Treatment of Neonatal Hemochromatosis with Exchange Transfusion and Intravenous Immunoglobulin

Department of Pediatrics, Children's Hospital of Philadelphia, Philadelphia, PA, USA.
The Journal of pediatrics (Impact Factor: 3.79). 07/2009; 155(4):566-71. DOI: 10.1016/j.jpeds.2009.04.012
Source: PubMed


To determine if immunomodulatory treatment including intravenous immunoglobulin (IVIG) can favorably affect survival in neontatal hemochromatosis (NH) diagnosed postnatally because it can effectively prevent occurrence of NH when applied during gestations at risk.
We treated 16 newborn infants with liver failure due to NH with high-dose IVIG, in combination with exchange transfusion in 13 (ET/IVIG), and compared the outcome with 131 historical controls treated conventionally.
The severity of liver disease as estimated by prothrombin time was similar in the subjects receiving ET/IVIG and the historical controls, and the medical therapy was equivalent with the exception of the ET/IVIG therapy. Twelve subjects (75%) had good outcome, defined as survival without liver transplantation, whereas good outcome was achieved in only 17% (23/131) of historical control patients (P < .001). Four subjects died, 2 without and 2 after liver transplant. Survivors were discharged 6 to 90 days after receiving ET/IVIG therapy, and those followed for more than 1 year are within normal measures for growth, development, and liver function.
Immune therapy with ET/IVIG appears to improve the outcome and reduce the need for liver transplantation in patients with NH.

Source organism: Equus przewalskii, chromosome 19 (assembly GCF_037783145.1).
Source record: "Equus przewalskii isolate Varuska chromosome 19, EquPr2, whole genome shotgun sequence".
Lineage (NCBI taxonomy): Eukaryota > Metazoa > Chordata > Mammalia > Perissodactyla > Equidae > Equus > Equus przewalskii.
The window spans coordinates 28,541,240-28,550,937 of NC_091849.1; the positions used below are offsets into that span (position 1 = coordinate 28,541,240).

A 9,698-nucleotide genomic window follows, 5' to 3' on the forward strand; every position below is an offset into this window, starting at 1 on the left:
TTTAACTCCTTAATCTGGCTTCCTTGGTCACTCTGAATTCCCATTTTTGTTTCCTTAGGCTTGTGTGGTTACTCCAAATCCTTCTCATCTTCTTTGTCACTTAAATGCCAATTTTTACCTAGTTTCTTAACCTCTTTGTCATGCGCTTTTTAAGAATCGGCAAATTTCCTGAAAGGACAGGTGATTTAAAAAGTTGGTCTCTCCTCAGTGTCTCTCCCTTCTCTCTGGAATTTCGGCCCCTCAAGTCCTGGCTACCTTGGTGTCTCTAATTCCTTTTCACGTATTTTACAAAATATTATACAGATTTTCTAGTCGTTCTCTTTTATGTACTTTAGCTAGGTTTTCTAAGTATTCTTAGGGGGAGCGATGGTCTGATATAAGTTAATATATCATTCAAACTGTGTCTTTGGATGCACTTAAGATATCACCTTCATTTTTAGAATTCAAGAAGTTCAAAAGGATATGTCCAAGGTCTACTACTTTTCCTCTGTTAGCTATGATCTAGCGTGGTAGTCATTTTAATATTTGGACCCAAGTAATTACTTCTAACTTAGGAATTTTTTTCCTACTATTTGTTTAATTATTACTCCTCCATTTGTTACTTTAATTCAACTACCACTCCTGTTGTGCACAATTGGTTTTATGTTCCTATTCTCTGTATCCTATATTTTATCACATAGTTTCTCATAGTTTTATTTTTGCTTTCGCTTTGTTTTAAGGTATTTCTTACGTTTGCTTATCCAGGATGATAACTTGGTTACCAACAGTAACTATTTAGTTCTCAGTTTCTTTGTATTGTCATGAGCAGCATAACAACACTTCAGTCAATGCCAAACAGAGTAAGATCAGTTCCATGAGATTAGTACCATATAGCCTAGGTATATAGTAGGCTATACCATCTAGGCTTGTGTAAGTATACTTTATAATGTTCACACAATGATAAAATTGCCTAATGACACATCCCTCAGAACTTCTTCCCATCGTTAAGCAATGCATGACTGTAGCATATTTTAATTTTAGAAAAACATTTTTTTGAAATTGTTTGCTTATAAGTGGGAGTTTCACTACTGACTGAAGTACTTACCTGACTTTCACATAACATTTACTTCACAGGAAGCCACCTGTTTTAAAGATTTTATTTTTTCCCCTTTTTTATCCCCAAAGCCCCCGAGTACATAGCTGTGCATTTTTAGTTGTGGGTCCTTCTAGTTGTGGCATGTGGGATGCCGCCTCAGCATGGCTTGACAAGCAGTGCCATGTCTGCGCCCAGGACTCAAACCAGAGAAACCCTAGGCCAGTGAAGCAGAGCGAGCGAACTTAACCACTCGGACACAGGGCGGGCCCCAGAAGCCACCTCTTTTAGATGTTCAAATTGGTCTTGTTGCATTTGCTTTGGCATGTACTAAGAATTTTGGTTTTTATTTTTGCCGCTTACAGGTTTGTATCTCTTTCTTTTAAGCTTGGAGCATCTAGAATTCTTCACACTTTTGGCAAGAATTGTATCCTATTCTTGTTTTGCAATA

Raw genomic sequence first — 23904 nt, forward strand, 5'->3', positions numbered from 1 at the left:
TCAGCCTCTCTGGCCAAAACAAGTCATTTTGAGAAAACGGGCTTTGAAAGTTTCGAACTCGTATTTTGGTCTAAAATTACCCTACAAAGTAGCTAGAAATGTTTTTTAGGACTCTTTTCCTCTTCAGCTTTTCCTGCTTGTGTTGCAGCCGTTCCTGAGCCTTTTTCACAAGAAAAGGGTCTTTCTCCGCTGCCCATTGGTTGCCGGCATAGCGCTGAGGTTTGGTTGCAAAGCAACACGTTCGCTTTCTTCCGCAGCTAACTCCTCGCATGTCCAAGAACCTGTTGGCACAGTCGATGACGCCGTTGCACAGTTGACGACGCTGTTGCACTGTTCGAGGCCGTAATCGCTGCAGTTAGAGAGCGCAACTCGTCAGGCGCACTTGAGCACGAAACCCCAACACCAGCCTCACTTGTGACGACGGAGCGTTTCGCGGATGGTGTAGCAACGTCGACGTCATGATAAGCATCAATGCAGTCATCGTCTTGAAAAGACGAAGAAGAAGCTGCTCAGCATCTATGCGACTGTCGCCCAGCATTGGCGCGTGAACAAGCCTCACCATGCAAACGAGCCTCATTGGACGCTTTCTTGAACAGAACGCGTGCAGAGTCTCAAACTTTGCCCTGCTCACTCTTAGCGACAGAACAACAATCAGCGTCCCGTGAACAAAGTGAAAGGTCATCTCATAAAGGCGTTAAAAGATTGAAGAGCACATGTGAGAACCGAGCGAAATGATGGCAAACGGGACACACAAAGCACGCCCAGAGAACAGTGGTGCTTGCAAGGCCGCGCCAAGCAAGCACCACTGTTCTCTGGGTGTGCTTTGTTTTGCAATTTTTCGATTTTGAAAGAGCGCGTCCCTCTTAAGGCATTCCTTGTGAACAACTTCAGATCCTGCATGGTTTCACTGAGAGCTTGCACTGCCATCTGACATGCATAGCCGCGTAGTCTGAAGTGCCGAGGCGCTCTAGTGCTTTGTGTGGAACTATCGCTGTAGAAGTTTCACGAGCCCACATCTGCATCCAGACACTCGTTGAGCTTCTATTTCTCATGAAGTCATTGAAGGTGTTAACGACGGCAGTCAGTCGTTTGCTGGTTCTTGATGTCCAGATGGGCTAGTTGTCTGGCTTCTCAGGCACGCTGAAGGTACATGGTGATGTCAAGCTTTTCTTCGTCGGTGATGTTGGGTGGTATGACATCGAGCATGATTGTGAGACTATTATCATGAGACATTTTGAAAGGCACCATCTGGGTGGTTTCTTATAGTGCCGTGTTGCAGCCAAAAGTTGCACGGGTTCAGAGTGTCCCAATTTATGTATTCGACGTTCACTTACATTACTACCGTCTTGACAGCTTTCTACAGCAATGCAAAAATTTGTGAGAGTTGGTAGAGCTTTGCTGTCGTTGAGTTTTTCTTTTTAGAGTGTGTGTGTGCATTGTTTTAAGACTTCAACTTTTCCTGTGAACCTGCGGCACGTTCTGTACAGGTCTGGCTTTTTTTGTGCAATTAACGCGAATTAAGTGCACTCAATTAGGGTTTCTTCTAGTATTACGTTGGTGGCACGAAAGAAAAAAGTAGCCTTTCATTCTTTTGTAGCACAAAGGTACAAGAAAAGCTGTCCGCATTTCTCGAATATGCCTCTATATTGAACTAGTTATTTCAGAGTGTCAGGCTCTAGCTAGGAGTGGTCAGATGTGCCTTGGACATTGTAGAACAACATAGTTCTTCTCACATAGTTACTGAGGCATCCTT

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    • "He was treated with intravenous desferrioxamine , sodium selenite pentahydrate, and N-acetylcysteine and was supported with blood and blood-product transfusions. At age 10 and 16 days he was given intravenous immunoglobulin (0.5 g/kg), and at 21 days he underwent single-volume exchange transfusion [22]. Poor clinical status prompted listing for liver transplantation (LT) at age 12 days. "
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    ABSTRACT: Background and aim: Neonatal hemochromatosis (NH) is characterised by severe liver injury and extrahepatic siderosis sparing the reticuloendothelial system. Its aetiology is obscure, although it has been proposed as an alloimmune disease, resulting from immunological reaction to self-antigens (alloantigens) which the body recognizes as foreign. We studied an infant with NH and his mother whose sera contained antimitochondrial antibody (AMA), the hallmark of primary biliary cirrhosis (PBC). Material and methods: To investigate the origin of AMA in the infant, we studied isotype distributions in serum from the mother and infant. Serum samples were obtained at diagnosis of NH, after liver transplantation (LT; age 1 month), and over the ensuing 17 months. Results: At NH diagnosis, infant and maternal serum contained AMA of the IgG isotype, predominantly of the G3 and G1 subclasses. AMA strongly reacted against the pyruvate dehydrogenase complex E2 subunit (PDC-E2), the major PBC-specific AMA autoantigen. Anti-PDC-E2 responses in both infant and mother declined over time, being present 2 months after LT (mother and child) and absent 10 months later (mother) and 17 months later (child). Conclusion: The association of maternally transferred IgG1 and IgG3 subclass AMA with the appearance of liver damage in an infant with NH may suggest a causal link between antibody and liver damage.
    Full-text · Article · Sep 2013 · Clinical and Developmental Immunology
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    • "The prognosis for patients with NH is grim; most succumb to the complications of end-stage liver disease within the first few weeks of life if not successfully rescued by liver transplantation [7,12-16]. Treatment with either anti-oxidant/chelator cocktail, or exchange transfusion and IVIG has been reported to be successful in small series of patients but these therapies have not been systematically evaluated. The survival after liver transplantation is 50% (median follow up 7.8 years, range 3-10 years). "
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